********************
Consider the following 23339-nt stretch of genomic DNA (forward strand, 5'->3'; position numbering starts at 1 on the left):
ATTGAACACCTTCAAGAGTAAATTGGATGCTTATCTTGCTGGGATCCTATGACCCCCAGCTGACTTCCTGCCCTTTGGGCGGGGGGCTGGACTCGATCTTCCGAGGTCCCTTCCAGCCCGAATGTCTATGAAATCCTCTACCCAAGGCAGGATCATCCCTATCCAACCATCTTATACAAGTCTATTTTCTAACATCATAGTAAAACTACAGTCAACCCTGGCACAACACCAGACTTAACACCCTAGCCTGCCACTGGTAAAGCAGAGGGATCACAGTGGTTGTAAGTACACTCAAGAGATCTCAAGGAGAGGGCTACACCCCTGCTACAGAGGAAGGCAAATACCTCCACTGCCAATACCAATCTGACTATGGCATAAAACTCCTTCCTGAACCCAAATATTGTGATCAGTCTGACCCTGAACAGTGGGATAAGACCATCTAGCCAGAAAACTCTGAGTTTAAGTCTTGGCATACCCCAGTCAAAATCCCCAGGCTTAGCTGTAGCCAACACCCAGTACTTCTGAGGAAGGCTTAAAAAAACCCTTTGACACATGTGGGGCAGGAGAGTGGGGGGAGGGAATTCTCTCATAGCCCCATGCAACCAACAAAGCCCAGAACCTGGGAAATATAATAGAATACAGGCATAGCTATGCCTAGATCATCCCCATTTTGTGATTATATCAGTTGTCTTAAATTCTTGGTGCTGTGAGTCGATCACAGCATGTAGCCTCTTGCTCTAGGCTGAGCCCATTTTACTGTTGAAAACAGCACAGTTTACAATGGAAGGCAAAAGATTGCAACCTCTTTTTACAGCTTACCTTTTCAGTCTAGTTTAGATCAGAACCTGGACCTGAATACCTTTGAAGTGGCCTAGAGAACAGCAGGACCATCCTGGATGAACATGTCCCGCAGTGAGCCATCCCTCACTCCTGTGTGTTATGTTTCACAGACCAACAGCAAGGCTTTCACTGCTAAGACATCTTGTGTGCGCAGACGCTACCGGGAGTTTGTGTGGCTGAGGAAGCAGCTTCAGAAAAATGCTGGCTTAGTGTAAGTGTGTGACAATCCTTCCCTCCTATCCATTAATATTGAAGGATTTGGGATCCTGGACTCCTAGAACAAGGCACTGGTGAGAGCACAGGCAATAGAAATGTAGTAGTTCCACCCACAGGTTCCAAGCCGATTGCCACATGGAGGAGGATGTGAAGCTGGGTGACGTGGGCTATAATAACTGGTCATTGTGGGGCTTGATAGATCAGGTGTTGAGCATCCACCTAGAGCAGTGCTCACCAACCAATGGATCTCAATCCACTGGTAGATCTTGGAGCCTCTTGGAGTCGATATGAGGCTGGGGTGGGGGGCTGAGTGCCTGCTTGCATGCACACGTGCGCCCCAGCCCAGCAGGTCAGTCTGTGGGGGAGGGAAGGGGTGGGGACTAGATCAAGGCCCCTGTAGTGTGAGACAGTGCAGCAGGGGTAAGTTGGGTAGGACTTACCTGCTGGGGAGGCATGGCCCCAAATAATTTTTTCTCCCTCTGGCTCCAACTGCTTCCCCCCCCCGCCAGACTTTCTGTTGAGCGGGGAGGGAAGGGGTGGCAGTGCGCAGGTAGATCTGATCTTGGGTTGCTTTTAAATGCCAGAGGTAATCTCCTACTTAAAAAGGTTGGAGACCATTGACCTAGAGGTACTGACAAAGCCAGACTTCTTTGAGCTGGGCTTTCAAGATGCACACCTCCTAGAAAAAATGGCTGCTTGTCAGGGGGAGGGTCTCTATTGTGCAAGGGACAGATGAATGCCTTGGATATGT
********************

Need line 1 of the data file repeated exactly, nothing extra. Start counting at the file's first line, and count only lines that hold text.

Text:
Consider the following 23339-nt stretch of genomic DNA (forward strand, 5'->3'; position numbering starts at 1 on the left):